Dungeons & Dragons: Tower of Doom. Capcom (1993) Arcade

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TO THE TOWER, where we hopefully won’t meet our doom.

(I met my doom, about 37 times in a single playthrough)

Gameplay

Alright, so D&D is a hack and slash/Beat ‘Em Up in the vein of Golden Axe, this means you typically walk left to right and stab things in the face with your sword. Like Golden Axe, and because this is D&D you will get to use items, Magic, and even fight the occasional Dragon. The difference here is that combat is purposefully slow.

You know how in most beat ’em ups if you just hammer attack you will attack at the highest attack rate, and probably lock then enemy in stun. Here you need to time your attacks otherwise the enemy will block, stand out of range and throw something at your head. This obviously adds in a certain level of strategy, but if you combine this with the items you can use a skilled player will suddenly be item spamming and combining attacks into some sort of devastating attack combo. Even me, with my limited ability was able to throw together some interesting attacks, but I could always rely on magic when I was the magic characters.

On top of this, the mission structure offers variety in that you can choose a number of different options either mid-level or at the start of a mission. This will give you a different paythrough should you choose the options and will encourage repeated playthroughs. Though some missions are more fun than others.

Good for what ails ya! Tis a Ye Olde Shoppe  where thou can purchase wonderful fayre.

Characters

I like the differences in the characters, it doesn’t just feel like you’re playing as somebody with more or less strength.

  • The Warrior: The most balanced fighter, he starts as the strongest of the 4 and has a decent amount of range. He also has the most health to start with.
  • The Elf: Short range, and weaker. Can cast 7 spells which vary in usefulness (Invisibility is useless) and if you keep dying these keep replenishing, so you can spam all bosses dead with incompetence.
  • The Cleric: Weak as shit against everything except the undead with his spells. This is the default hard mode and I struggle to beat level 1 with this fella.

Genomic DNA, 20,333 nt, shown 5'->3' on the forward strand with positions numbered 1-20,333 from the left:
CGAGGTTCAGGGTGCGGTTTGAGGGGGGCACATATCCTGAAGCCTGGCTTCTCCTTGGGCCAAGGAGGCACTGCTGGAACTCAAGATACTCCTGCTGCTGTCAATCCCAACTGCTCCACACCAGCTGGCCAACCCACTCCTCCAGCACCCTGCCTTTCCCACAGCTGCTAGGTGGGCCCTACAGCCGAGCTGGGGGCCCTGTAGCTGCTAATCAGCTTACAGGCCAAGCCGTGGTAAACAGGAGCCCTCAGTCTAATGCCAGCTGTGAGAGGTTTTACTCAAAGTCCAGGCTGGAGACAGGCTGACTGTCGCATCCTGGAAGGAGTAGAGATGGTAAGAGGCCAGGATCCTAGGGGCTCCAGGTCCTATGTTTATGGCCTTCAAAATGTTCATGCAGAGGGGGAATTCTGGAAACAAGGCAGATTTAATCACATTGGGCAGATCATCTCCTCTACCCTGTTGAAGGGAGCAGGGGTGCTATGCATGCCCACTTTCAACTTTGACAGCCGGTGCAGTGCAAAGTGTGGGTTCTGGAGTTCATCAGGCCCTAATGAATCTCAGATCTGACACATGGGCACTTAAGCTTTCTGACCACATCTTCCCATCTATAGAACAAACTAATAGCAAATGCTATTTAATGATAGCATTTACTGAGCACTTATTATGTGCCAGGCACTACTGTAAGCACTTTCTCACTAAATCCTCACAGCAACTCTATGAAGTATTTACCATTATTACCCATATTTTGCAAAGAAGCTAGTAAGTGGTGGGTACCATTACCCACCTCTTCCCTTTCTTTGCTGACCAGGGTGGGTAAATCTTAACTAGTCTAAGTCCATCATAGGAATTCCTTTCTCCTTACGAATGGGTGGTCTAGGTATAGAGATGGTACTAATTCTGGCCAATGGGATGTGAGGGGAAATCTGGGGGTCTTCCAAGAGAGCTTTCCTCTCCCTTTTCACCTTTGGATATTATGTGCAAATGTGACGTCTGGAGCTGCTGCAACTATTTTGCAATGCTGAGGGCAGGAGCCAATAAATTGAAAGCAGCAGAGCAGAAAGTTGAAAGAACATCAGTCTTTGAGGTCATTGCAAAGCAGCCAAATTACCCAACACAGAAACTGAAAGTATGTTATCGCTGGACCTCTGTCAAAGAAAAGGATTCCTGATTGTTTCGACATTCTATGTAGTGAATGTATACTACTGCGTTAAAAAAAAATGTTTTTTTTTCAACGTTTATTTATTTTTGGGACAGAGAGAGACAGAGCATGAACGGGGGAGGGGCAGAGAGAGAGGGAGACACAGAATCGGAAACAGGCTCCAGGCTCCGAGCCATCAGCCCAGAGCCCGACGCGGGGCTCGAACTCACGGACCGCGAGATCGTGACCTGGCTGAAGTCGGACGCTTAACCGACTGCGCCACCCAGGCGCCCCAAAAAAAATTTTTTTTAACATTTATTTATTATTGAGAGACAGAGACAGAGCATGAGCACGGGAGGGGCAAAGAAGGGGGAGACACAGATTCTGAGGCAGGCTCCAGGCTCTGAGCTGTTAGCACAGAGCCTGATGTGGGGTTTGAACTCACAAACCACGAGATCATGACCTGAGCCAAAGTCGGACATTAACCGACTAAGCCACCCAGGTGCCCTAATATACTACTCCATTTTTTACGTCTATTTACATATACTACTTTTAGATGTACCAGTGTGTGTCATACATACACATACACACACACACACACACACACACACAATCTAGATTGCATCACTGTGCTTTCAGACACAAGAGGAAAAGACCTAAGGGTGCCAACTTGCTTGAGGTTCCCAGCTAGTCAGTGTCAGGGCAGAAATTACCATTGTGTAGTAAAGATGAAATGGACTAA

• The Dwarf: Short regular range, hard as balls. Boring to play as to begin with, but levels up into a powerhouse with the most health and highest damage output.

Obviously these follow standard D&D tropes, so they look suitably different and you’ll notice a difference in play style that will suit different players.

A fairy novel character selection screen.

Dungeons & DRAGONS!

I won’t waste time talking about Dungeons, because meh. But the DRAGONS… DEAR GOD THE DRAGONS ARE AMAZING!!! The first one you fight is a “regular” Black Dragon. You will fight him by default, and he will eat a few of your precious credits. The 2nd one is a MASSIVE FUCKING FIRE DRAGON that will eat 10-15 of your credits. But it is TOTALLY worth it. When you’re presented with the option of “long route” or “short route with a hard dragon” take the short route despite the games protestations.

This is the “lame” dragon

When you get there, there is no build up just a short walk into a room with a multi sprite dragon that puts most end of game bosses to shame. Instead it is more a secret alternative boss. On my first playthrough I went the other direction, I allowed the peer pressure to get to me and I missed out. 2nd playthrough I just had to go for it, and again, IT WAS AMAZING.

COOL. AS. BALLS

Story

Monsters are on the rise and attacking the usually peaceful Republic of Darokin, four (luckily) different warrior set forth to cleanse the lands under the direction of Corwyn Linton. Seriously, what is it with D&D and stupid ass character names?

The Combat

I’ve already touched on the combat, but playing the first time you will notice it is a fairly slow game and this will potentially be off putting to you at first. But stick with it as there is a surprising amount of depth, and nuance to the whole affair. You can block, and riposte which is how you truly master the game. I’ll avoid comparing to a certain game about Souls as it is an overused comparison, but it would be fair to use it here. Block with your shield (which isn’t a simply button press) and time your attack for after the block and you will unleash a devastating riposte.

Just remember, none of this is a mapped button. So you need to figure that shit out yourself.

Conclusion

Capcom really knocked this out of the park, and will require a few plays before you get your head around a complex combat system. There is a complex combat system that underlines everything meaning that a noob can beat the game if they plough enough credits or go an easier route. But a pro, a pro will really shine and that is what is important.

So if you stumble on Tower of Doom in an arcade check it out it is pretty awesome.

Pros: Tonnes of Depth, Character Variety, a big FUCKING DRAGON

Cons: Very difficult at first, can feel slow until you learn the system.

85%

Back in the Day:

Tower of Doom was praised for its fluid combat, and non-linear gameplay.

Also Available on: A rare as hens teeth Japan only Sega Saturn Capcom Collection, and current Virtual Consoles (Nintendo eShop, PSN, and XBLA)

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